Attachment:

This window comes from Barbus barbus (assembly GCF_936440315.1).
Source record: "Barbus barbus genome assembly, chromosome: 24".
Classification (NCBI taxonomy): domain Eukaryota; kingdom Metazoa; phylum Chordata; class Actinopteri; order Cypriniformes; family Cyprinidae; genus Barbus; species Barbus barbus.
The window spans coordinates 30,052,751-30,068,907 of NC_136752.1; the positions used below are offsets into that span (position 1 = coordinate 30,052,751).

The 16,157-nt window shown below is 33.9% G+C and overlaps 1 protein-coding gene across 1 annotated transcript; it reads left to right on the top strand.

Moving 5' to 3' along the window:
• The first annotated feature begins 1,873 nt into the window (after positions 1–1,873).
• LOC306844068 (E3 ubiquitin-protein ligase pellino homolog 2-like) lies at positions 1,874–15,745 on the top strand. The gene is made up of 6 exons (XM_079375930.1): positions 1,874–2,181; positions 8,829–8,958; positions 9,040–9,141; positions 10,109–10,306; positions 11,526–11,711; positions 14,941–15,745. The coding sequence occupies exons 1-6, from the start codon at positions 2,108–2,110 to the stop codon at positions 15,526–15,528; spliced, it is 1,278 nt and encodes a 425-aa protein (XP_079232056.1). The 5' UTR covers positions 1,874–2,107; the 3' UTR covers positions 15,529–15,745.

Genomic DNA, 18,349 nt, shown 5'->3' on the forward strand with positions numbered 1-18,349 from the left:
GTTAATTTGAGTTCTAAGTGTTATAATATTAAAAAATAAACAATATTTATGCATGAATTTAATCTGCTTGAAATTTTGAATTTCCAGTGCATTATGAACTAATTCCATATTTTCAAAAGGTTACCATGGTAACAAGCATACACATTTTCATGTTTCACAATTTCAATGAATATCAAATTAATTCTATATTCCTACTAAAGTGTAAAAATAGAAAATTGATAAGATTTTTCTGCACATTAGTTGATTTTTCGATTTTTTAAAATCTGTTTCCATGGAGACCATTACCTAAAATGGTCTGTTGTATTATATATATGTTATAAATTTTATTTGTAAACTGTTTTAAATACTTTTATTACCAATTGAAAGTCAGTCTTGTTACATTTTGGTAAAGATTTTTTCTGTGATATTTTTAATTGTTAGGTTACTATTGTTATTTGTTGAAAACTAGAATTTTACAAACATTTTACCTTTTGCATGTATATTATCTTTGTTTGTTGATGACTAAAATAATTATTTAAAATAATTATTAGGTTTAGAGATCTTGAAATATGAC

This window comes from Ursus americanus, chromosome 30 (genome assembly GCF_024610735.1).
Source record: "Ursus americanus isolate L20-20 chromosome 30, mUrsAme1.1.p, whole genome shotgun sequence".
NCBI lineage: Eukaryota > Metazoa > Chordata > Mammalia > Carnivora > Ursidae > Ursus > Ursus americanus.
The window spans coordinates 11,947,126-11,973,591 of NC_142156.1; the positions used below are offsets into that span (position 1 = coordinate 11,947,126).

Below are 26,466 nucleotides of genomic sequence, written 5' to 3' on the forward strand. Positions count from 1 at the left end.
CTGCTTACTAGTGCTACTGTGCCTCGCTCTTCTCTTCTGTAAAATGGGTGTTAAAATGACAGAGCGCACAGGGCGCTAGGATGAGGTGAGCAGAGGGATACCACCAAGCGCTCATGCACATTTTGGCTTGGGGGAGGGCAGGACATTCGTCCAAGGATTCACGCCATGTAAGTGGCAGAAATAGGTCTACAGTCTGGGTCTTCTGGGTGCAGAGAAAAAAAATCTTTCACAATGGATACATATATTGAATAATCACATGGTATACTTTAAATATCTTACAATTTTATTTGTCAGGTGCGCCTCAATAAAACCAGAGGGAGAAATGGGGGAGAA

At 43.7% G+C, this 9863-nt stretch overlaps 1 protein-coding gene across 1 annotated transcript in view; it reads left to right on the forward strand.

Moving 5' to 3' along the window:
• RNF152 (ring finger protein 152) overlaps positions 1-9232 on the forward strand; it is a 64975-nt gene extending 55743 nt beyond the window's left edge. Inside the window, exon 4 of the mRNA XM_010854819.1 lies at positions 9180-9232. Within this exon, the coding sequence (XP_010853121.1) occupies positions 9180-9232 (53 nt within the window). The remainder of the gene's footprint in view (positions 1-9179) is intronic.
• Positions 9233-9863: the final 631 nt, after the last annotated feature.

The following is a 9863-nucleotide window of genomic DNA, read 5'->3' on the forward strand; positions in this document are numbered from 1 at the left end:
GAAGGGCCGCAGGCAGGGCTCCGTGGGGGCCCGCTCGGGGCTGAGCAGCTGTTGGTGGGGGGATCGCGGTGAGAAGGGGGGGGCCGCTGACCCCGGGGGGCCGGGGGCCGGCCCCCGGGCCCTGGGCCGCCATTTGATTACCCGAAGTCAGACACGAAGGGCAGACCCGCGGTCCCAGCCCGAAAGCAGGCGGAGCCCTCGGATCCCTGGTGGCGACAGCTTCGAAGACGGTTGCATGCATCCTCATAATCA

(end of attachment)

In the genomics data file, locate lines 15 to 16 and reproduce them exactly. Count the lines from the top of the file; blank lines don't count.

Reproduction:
Below are 26,466 nucleotides of genomic sequence, written 5' to 3' on the forward strand. Positions count from 1 at the left end.
CTGCTTACTAGTGCTACTGTGCCTCGCTCTTCTCTTCTGTAAAATGGGTGTTAAAATGACAGAGCGCACAGGGCGCTAGGATGAGGTGAGCAGAGGGATACCACCAAGCGCTCATGCACATTTTGGCTTGGGGGAGGGCAGGACATTCGTCCAAGGATTCACGCCATGTAAGTGGCAGAAATAGGTCTACAGTCTGGGTCTTCTGGGTGCAGAGAAAAAAAATCTTTCACAATGGATACATATATTGAATAATCACATGGTATACTTTAAATATCTTACAATTTTATTTGTCAGGTGCGCCTCAATAAAACCAGAGGGAGAAATGGGGGAGAA